Tag 1 beendet
Tag 1 beendet
Official Day 1 Chip Counts
Today marked a record-setting number of entrants for the Seniors Championship, with exactly 3,752 seniors packing into both the Pavilion and Amazon Room. Similar to last year, the event had such a large player pool that it actually interfered with starting times of other tournaments, including the Event #31: $3,000 Pot-Limit Omaha, which was delayed by a little over an hour.
By the end of the day, we dwindled down to just 529 players. Just a handful of "notables" remain, including Susie Isaacs (26,500), Shirley Williams (10,300) and Paul Magriel (56,100).
Big names who busted early include Amarillo Slim, Dennis Phillips, Lon McEachern, T.J. Cloutier, Berry Johnston, Tony Ma and Charles "Woody" Moore. Harold Angle also busted, which means we will crown a new champion this year.
It appears our current chip leader going into day two is John Bovin, who managed to amass a commanding 113,000 in chips. Other big stacks include Charlie Sewell (74,800) and Rick Mombourquette (66,700).
Be sure to join us at here at PokerNews tomorrow at 2:30 PDT as we approach the money bubble and make our way toward the final table!
We heard Andy Bradshaw let loose with a whooping celebration and hurried over to catch the aftermath of a crushing bad beat. With just ten minutes or so remaining until players advance to Day 2 of the Seniors Championship, a player had gone all-in with and Bradshaw made the call.
The Englishman, who hails from Preston, England, was far behind with his and after the first four board cards came , he appeared to be on his way to a crippling loss. The on the river changed everything, however, and Bradshaw began cheering himself on.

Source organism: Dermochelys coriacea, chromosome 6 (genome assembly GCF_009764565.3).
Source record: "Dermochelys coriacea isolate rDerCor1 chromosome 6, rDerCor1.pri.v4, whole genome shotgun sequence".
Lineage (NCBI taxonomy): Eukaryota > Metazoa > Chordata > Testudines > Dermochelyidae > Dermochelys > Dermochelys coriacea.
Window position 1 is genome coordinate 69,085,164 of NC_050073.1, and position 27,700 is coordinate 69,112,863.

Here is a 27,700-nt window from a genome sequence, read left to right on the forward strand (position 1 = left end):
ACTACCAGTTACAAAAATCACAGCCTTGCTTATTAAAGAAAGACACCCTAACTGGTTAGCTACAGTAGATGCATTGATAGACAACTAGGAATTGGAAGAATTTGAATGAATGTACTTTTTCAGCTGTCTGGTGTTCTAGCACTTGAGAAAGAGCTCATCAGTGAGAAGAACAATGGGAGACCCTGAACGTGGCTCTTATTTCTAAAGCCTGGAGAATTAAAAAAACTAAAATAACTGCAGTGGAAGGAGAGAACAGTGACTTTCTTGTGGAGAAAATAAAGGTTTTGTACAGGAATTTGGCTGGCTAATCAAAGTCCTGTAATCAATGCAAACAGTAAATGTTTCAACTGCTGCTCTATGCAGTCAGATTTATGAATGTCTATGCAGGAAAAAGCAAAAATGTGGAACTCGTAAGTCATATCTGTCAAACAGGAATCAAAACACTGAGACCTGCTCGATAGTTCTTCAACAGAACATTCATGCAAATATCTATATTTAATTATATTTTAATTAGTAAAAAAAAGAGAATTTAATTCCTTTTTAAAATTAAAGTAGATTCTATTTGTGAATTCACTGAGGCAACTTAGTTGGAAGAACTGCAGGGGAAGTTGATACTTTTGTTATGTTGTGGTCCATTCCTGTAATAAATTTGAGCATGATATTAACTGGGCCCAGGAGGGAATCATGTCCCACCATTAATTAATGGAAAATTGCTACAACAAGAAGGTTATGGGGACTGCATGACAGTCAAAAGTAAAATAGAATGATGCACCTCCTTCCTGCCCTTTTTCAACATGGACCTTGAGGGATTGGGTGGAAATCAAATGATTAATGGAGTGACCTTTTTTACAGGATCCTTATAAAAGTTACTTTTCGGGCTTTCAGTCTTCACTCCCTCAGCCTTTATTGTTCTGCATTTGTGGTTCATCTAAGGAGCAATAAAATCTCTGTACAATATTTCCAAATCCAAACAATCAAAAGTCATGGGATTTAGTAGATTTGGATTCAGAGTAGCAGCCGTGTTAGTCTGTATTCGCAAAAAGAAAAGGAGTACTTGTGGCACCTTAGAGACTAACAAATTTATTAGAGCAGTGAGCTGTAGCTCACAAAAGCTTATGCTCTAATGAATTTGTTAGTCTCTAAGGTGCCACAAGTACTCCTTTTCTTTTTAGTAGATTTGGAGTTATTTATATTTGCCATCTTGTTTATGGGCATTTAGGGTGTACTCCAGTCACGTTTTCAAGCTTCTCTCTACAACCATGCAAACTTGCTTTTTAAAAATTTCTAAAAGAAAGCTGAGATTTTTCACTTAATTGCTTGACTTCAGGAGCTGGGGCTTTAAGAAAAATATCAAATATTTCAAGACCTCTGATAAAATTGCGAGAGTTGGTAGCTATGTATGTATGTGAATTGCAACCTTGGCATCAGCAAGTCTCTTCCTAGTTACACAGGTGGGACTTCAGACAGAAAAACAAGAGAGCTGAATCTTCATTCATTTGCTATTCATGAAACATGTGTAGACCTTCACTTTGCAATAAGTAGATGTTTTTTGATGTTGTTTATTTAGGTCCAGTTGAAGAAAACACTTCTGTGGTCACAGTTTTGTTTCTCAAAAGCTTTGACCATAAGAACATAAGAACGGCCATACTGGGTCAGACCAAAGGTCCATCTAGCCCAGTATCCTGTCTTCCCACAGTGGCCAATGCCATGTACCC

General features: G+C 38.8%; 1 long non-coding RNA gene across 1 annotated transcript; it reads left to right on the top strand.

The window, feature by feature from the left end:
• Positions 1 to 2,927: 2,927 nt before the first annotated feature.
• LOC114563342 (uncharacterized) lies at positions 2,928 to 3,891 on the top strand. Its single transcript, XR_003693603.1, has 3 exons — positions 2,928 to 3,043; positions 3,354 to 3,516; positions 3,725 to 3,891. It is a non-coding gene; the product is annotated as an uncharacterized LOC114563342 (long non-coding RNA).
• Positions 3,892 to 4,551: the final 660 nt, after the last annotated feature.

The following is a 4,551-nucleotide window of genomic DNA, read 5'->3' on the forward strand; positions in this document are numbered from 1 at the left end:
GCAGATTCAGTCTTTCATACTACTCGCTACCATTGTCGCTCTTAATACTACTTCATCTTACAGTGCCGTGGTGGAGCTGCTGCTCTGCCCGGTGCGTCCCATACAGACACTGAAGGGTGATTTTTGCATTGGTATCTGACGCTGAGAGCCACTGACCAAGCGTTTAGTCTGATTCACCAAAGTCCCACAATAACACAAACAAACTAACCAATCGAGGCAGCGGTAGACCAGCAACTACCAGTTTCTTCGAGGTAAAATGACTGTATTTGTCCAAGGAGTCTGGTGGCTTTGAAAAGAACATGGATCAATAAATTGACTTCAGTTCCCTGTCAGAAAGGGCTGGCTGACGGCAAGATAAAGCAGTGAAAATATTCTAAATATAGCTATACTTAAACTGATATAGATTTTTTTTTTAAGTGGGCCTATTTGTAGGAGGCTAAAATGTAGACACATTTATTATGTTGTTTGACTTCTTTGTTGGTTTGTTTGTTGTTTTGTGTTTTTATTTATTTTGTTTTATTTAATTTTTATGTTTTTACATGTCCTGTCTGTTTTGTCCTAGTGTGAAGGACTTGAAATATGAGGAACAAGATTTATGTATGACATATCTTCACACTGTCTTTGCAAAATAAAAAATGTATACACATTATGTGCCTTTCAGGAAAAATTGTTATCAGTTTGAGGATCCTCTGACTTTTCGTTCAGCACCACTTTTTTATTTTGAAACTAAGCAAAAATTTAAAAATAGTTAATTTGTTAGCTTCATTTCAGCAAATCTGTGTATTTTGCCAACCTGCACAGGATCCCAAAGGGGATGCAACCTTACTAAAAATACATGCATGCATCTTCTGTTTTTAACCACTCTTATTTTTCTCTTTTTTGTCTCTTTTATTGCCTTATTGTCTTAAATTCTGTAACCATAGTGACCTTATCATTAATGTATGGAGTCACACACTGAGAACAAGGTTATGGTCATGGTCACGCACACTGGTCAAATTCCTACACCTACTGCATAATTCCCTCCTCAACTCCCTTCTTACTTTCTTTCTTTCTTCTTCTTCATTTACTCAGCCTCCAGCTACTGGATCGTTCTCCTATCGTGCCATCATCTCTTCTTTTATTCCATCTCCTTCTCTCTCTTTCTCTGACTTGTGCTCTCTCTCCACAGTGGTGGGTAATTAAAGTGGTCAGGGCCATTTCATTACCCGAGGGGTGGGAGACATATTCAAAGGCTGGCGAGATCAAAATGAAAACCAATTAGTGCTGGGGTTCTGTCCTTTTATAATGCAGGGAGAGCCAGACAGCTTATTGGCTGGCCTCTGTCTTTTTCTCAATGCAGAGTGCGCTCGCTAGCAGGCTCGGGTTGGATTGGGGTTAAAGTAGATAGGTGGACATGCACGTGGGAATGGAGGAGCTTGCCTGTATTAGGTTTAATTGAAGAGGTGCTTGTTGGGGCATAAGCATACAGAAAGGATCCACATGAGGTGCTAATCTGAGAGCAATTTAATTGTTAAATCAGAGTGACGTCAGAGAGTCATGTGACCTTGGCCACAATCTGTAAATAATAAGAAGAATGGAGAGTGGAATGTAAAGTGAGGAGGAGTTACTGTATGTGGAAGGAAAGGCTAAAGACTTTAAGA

Bradshaw jokingly warned us not to mention his "suckout" on this hand, and with pocket kings we can't say we would have played the hand any differently. He later informed us that in his last three tournaments here at this year's WSOP, he has busted on the last level of play with kings in the hole every time. His annual tradition was mercifully broken this time around and Bradshaw will be looking to continue the British Invasion of 2011 with a deep run on Day 2.
With just fifteen minutes separating our remaining players from an appearance on Day 2, we spotted one player going to extremes to assure himself of that honor. The floor was called on the player after he sat still as a stone, remaining silent for over two minutes with the action on him.
When the floorman arrived with clock in hand, the player kept the ruse going and pretended simply to not hear the his admonishments to keep the game moving. When asked if he was stalling to make Day 2 or simply pondering a tough decision, the player finally admitted that he was stalling and had no problem doing so.
His tablemates tried to assure him that, with his above average chip stack, he would most likely be coming back from Day 2 playing at normal speed. The man responded sternly "not if do something stupid and get involved in a hand." Apparently this player has been well familiarized with Murphy's Law and his personal poker maxim is "what can go wrong, will never go wrong if I just refuse to act."
We spotted Eric Baldwin on the rail and asked him who he was sweating. He pointed out his dad so we went to see the action and he just so happened to be pushing his remaining 5,300 chips in the middle on a flop of . One other player made the call. Baldwin's dad flipped up and his opponent flipped up .
The turn brought the and the hit on the river to send him to the rail.
Rick Mombourquette raised preflop and was met with an all-in re-raise for about 10,000 from the small. The big blind folded and Mombourquette snap-called.
The board , sparing Mombourquette with a queen in the window and sending his opponent to the rail. Mombourquette is back up to about 65,000.
We passed by Susie Isaacs' table and noticed that her stack looked virtually identical after about an hour of play. Sure enough, the former bracelet winner is sitting with 24,200 chips and with the blinds climbing rapidly, her once commanding chip stack is now good for just 30 big blinds.
If you joined us earlier today you heard Tim Peters talk about the Seniors event on our podcast. We caught up him when he moved all in preflop with for over 10,000 against a player's .
The board ran out .
Peters now sits with 29,000 in chips.